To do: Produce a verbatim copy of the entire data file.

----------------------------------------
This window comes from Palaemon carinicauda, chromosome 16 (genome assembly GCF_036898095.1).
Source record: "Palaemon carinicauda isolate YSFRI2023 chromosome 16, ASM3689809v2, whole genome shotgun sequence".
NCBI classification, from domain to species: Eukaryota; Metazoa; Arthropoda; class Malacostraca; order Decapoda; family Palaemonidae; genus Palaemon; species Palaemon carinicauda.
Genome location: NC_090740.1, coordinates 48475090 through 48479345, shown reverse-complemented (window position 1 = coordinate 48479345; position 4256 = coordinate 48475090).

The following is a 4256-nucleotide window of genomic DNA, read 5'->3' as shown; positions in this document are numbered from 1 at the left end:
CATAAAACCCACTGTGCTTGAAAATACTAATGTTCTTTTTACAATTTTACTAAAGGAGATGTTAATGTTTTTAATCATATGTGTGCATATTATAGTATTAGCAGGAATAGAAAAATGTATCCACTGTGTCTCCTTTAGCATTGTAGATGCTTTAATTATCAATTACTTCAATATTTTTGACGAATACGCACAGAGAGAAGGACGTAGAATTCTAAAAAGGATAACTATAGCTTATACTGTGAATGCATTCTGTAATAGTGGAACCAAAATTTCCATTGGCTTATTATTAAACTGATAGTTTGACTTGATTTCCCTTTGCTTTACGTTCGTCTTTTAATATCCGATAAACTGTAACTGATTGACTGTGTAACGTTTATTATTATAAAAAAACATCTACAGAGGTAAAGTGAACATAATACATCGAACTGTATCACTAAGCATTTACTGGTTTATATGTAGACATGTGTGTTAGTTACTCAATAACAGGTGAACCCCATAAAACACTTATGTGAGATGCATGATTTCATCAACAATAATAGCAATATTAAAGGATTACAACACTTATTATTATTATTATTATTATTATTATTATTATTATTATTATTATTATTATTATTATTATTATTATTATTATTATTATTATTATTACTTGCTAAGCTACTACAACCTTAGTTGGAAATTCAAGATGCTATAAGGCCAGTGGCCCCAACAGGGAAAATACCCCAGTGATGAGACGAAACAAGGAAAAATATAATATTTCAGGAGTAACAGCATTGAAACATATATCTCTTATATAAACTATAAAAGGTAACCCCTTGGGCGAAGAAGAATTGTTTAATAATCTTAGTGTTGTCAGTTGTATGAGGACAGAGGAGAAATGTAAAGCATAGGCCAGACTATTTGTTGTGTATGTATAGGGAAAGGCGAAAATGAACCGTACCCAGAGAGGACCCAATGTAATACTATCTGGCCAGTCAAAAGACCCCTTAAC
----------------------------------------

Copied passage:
This window comes from Palaemon carinicauda, chromosome 16 (genome assembly GCF_036898095.1).
Source record: "Palaemon carinicauda isolate YSFRI2023 chromosome 16, ASM3689809v2, whole genome shotgun sequence".
NCBI classification, from domain to species: Eukaryota; Metazoa; Arthropoda; class Malacostraca; order Decapoda; family Palaemonidae; genus Palaemon; species Palaemon carinicauda.
Genome location: NC_090740.1, coordinates 48475090 through 48479345, shown reverse-complemented (window position 1 = coordinate 48479345; position 4256 = coordinate 48475090).

The following is a 4256-nucleotide window of genomic DNA, read 5'->3' as shown; positions in this document are numbered from 1 at the left end:
CATAAAACCCACTGTGCTTGAAAATACTAATGTTCTTTTTACAATTTTACTAAAGGAGATGTTAATGTTTTTAATCATATGTGTGCATATTATAGTATTAGCAGGAATAGAAAAATGTATCCACTGTGTCTCCTTTAGCATTGTAGATGCTTTAATTATCAATTACTTCAATATTTTTGACGAATACGCACAGAGAGAAGGACGTAGAATTCTAAAAAGGATAACTATAGCTTATACTGTGAATGCATTCTGTAATAGTGGAACCAAAATTTCCATTGGCTTATTATTAAACTGATAGTTTGACTTGATTTCCCTTTGCTTTACGTTCGTCTTTTAATATCCGATAAACTGTAACTGATTGACTGTGTAACGTTTATTATTATAAAAAAACATCTACAGAGGTAAAGTGAACATAATACATCGAACTGTATCACTAAGCATTTACTGGTTTATATGTAGACATGTGTGTTAGTTACTCAATAACAGGTGAACCCCATAAAACACTTATGTGAGATGCATGATTTCATCAACAATAATAGCAATATTAAAGGATTACAACACTTATTATTATTATTATTATTATTATTATTATTATTATTATTATTATTATTATTATTATTATTATTATTATTATTATTATTATTATTACTTGCTAAGCTACTACAACCTTAGTTGGAAATTCAAGATGCTATAAGGCCAGTGGCCCCAACAGGGAAAATACCCCAGTGATGAGACGAAACAAGGAAAAATATAATATTTCAGGAGTAACAGCATTGAAACATATATCTCTTATATAAACTATAAAAGGTAACCCCTTGGGCGAAGAAGAATTGTTTAATAATCTTAGTGTTGTCAGTTGTATGAGGACAGAGGAGAAATGTAAAGCATAGGCCAGACTATTTGTTGTGTATGTATAGGGAAAGGCGAAAATGAACCGTACCCAGAGAGGACCCAATGTAATACTATCTGGCCAGTCAAAAGACCCCTTAAC